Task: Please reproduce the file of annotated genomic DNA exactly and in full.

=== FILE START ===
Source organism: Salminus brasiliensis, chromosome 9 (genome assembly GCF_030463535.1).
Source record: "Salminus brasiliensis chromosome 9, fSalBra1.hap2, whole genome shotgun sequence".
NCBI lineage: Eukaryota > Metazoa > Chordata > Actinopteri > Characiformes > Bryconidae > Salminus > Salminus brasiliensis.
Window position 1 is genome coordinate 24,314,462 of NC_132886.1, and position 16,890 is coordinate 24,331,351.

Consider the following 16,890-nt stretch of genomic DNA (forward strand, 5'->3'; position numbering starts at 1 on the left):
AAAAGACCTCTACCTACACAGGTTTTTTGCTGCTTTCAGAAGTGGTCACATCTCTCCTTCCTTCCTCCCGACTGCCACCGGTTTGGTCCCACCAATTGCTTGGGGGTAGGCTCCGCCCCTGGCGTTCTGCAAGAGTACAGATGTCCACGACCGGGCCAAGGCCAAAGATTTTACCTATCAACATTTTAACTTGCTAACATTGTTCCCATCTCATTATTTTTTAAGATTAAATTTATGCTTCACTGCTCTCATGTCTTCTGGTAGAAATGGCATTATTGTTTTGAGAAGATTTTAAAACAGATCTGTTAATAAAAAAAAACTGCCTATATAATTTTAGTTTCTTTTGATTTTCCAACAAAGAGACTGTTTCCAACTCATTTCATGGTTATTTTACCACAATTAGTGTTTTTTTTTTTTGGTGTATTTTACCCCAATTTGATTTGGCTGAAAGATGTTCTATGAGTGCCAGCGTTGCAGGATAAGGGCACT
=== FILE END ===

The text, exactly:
Source organism: Salminus brasiliensis, chromosome 9 (genome assembly GCF_030463535.1).
Source record: "Salminus brasiliensis chromosome 9, fSalBra1.hap2, whole genome shotgun sequence".
NCBI lineage: Eukaryota > Metazoa > Chordata > Actinopteri > Characiformes > Bryconidae > Salminus > Salminus brasiliensis.
Window position 1 is genome coordinate 24,314,462 of NC_132886.1, and position 16,890 is coordinate 24,331,351.

Consider the following 16,890-nt stretch of genomic DNA (forward strand, 5'->3'; position numbering starts at 1 on the left):
AAAAGACCTCTACCTACACAGGTTTTTTGCTGCTTTCAGAAGTGGTCACATCTCTCCTTCCTTCCTCCCGACTGCCACCGGTTTGGTCCCACCAATTGCTTGGGGGTAGGCTCCGCCCCTGGCGTTCTGCAAGAGTACAGATGTCCACGACCGGGCCAAGGCCAAAGATTTTACCTATCAACATTTTAACTTGCTAACATTGTTCCCATCTCATTATTTTTTAAGATTAAATTTATGCTTCACTGCTCTCATGTCTTCTGGTAGAAATGGCATTATTGTTTTGAGAAGATTTTAAAACAGATCTGTTAATAAAAAAAAACTGCCTATATAATTTTAGTTTCTTTTGATTTTCCAACAAAGAGACTGTTTCCAACTCATTTCATGGTTATTTTACCACAATTAGTGTTTTTTTTTTTTGGTGTATTTTACCCCAATTTGATTTGGCTGAAAGATGTTCTATGAGTGCCAGCGTTGCAGGATAAGGGCACT